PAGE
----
• look at this

    From RichD@21:1/5 to All on Thu May 4 14:46:09 2023
    An analysis of the canonical ice skater:

    https://phys.libretexts.org/Bookshelves/Classical_Mechanics/Variational_Principles_in_Classical_Mechanics_(Cline)/12%3A_Non-inertial_Reference_Frames/12.08%3A_Coriolis_Force


    I don't dispute his analysis, though his notation and
    presentation is awful.

    However, I don't accept his conclusion: the chemical
    muscle energy which withdraws the arms, eventually
    stores as kinetic energy in the flywheel (the skater).

    --
    Rich

    --- SoupGate-Win32 v1.05
    * Origin: fsxNet Usenet Gateway (21:1/5)
  • From Ross Finlayson@21:1/5 to RichD on Fri May 5 18:29:44 2023
    On Thursday, May 4, 2023 at 2:46:11 PM UTC-7, RichD wrote:
    An analysis of the canonical ice skater:

    https://phys.libretexts.org/Bookshelves/Classical_Mechanics/Variational_Principles_in_Classical_Mechanics_(Cline)/12%3A_Non-inertial_Reference_Frames/12.08%3A_Coriolis_Force


    I don't dispute his analysis, though his notation and
    presentation is awful.

    However, I don't accept his conclusion: the chemical
    muscle energy which withdraws the arms, eventually
    stores as kinetic energy in the flywheel (the skater).

    --
    Rich

    It reduces the angular moment?

    It sort of seems like that force for "f = ma" is to be a derived quantity instead of a defined quantity, about things like "m/s or s/m, which
    one should be, velocity or inverse velocity" about the changes in
    units over time, over time.

    It's like in a system of potentials, that, the potential increases,
    then, it sort of "runs out" instead of "builds up".

    I.e., in a theory where "it's sum potentials what are real and
    the classical is inverted", it's a thing.

    I put it in these terms because you can't really hear "centrifugal"
    when "the pail-experiment has a centripetal force", that there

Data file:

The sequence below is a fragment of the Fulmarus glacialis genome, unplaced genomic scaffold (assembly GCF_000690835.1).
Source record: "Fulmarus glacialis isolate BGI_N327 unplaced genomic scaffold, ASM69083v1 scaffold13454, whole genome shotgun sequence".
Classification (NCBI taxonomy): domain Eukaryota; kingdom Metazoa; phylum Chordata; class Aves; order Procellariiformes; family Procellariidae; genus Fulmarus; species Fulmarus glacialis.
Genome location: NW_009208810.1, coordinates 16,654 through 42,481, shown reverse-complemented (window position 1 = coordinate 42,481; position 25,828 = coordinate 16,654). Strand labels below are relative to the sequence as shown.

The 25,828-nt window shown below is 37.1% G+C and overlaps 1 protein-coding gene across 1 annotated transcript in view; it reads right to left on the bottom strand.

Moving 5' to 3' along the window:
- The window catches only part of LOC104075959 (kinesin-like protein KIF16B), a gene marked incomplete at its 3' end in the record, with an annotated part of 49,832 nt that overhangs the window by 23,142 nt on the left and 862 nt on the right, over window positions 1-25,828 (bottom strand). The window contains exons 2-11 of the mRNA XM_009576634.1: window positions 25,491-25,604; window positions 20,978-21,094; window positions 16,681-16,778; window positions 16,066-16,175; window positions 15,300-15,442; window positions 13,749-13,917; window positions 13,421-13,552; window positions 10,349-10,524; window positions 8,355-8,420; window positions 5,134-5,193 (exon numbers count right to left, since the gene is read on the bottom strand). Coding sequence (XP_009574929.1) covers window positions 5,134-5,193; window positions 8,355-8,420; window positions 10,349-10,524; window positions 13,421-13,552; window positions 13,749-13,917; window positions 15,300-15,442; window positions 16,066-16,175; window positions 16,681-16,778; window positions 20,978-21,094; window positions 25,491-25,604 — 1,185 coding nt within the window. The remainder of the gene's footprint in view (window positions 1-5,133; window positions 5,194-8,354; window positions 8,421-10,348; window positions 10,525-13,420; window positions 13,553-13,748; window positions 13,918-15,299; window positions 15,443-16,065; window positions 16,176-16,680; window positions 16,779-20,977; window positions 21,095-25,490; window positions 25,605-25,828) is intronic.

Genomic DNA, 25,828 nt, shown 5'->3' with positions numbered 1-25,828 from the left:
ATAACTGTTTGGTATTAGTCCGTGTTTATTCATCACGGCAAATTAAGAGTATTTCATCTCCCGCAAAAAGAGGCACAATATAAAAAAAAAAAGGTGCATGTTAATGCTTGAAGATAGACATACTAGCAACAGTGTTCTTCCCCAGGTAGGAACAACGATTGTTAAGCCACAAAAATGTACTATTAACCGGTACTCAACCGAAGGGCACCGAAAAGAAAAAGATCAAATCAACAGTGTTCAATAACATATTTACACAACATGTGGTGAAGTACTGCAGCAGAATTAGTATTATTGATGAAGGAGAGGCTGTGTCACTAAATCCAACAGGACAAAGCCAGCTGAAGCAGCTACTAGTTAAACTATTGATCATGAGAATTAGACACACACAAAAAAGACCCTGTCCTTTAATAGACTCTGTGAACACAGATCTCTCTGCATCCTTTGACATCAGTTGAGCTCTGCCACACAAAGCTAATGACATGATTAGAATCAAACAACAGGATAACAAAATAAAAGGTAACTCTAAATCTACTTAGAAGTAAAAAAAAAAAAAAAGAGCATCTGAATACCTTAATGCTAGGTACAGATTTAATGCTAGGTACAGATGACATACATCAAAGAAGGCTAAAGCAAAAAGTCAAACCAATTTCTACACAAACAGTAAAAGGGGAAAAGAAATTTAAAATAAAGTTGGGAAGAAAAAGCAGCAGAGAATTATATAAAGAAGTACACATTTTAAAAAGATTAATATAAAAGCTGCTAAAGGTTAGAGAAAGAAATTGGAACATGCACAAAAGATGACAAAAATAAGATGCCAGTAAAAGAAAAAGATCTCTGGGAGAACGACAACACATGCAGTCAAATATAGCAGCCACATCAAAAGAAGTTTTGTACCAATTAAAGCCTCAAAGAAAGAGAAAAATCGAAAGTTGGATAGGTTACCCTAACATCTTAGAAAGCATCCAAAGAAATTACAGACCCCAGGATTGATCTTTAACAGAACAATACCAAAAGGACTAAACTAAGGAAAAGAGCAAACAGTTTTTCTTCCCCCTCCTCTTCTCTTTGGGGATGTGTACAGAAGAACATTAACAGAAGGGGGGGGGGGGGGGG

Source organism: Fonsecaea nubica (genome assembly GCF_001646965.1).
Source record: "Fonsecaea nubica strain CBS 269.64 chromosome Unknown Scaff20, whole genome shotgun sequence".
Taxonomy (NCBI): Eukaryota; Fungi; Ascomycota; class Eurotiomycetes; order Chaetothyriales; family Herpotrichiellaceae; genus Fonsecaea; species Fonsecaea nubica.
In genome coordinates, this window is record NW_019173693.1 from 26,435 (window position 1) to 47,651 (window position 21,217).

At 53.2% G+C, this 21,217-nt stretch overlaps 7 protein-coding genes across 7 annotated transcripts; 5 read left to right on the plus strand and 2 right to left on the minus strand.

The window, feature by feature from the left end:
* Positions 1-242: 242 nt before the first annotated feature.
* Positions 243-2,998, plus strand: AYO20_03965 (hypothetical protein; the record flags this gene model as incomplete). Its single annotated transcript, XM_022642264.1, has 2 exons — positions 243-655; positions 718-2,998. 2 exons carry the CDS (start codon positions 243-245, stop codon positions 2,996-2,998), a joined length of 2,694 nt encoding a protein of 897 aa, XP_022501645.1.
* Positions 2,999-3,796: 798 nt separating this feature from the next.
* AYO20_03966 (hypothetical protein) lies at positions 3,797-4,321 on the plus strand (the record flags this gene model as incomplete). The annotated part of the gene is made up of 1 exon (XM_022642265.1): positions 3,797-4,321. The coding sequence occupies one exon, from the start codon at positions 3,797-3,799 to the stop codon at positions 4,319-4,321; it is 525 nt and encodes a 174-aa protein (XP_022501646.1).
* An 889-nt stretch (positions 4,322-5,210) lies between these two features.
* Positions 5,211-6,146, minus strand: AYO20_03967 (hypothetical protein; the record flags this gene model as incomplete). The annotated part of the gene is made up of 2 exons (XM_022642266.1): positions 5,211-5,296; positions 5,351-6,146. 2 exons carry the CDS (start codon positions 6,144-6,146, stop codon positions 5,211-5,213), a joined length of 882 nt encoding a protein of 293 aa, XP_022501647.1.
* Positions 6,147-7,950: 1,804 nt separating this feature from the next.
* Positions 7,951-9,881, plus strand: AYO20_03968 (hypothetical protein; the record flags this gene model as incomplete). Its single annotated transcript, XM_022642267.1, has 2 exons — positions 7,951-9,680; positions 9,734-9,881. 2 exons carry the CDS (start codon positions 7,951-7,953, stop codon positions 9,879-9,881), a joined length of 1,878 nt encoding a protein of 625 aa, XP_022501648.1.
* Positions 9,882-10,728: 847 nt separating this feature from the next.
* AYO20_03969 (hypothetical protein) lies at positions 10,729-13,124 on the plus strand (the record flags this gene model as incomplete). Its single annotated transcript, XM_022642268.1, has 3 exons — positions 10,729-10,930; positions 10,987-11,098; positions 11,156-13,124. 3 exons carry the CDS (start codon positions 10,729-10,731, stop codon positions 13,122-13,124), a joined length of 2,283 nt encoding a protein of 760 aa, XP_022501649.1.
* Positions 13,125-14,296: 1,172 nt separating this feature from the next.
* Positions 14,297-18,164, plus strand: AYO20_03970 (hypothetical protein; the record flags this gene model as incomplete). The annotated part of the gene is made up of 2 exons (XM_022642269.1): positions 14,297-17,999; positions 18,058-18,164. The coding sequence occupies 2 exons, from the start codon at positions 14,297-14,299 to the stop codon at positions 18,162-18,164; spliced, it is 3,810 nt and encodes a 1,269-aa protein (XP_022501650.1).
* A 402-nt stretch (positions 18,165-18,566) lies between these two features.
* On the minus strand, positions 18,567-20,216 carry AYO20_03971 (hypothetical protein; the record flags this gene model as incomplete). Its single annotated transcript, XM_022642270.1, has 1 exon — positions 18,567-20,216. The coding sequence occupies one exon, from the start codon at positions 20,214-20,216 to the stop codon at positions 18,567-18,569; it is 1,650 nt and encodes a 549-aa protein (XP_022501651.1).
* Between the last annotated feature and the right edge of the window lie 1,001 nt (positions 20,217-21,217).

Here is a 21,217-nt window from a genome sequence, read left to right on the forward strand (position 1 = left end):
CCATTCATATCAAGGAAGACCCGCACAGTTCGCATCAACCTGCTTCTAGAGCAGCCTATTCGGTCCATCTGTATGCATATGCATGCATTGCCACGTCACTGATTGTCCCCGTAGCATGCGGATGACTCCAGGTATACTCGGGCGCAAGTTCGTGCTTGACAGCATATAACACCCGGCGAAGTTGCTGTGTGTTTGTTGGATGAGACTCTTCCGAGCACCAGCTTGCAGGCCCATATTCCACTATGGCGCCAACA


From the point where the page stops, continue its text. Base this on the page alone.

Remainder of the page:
only is a "true centrifugal" in the "sum of potentials".
    There's a usual ambiguity of centrifugal and centripetal.
    Then also "Coriolis" is another, "force", here that otherwise
    expresses exchanging potential energy the lever moment of
    the arm for the potential energy the angular bit.

    It's kind of like framing it in a "sum-of-histories" for path integral,
    that "sum-of-potentials" is real.

    In Einstein's Out of My Later Years he looks at a sort of
    attack on classical motion for his total field theory, ...,
    I sort of frame that in terms of: "Newton's Zero'eth laws".

    This is about where "bringing to motion" and "coming to rest"
    are two different things: yes I know that's separate or extra
    the usual notion they are same.

    --- SoupGate-Win32 v1.05
    * Origin: fsxNet Usenet Gateway (21:1/5)
  • From Ross Finlayson@21:1/5 to Ross Finlayson on Fri May 5 21:04:27 2023
    On Friday, May 5, 2023 at 6:29:46 PM UTC-7, Ross Finlayson wrote:
    On Thursday, May 4, 2023 at 2:46:11 PM UTC-7, RichD wrote:
    An analysis of the canonical ice skater:

    https://phys.libretexts.org/Bookshelves/Classical_Mechanics/Variational_Principles_in_Classical_Mechanics_(Cline)/12%3A_Non-inertial_Reference_Frames/12.08%3A_Coriolis_Force


    I don't dispute his analysis, though his notation and
    presentation is awful.

    However, I don't accept his conclusion: the chemical
    muscle energy which withdraws the arms, eventually
    stores as kinetic energy in the flywheel (the skater).

    --
    Rich
    It reduces the angular moment?

    It sort of seems like that force for "f = ma" is to be a derived quantity instead of a defined quantity, about things like "m/s or s/m, which
    one should be, velocity or inverse velocity" about the changes in
    units over time, over time.

    It's like in a system of potentials, that, the potential increases,
    then, it sort of "runs out" instead of "builds up".

    I.e., in a theory where "it's sum potentials what are real and
    the classical is inverted", it's a thing.

    I put it in these terms because you can't really hear "centrifugal"
    when "the pail-experiment has a centripetal force", that there
    only is a "true centrifugal" in the "sum of potentials".
    There's a usual ambiguity of centrifugal and centripetal.
    Then also "Coriolis" is another, "force", here that otherwise
    expresses exchanging potential energy the lever moment of
    the arm for the potential energy the angular bit.

    It's kind of like framing it in a "sum-of-histories" for path integral,
    that "sum-of-potentials" is real.

    In Einstein's Out of My Later Years he looks at a sort of
    attack on classical motion for his total field theory, ...,
    I sort of frame that in terms of: "Newton's Zero'eth laws".

    This is about where "bringing to motion" and "coming to rest"
    are two different things: yes I know that's separate or extra
    the usual notion they are same.


    I really like how in the next section the author gets into the Routhian,
    which helps a lot to explain the potentials and oscillating in these things.


    When I was a kid my dad had a dog, it was Butch,
    it was an English Springer Spaniel, and really got around,
    he trained it one thing, when he went "Babe Ruth",
    it bayed "Routh".

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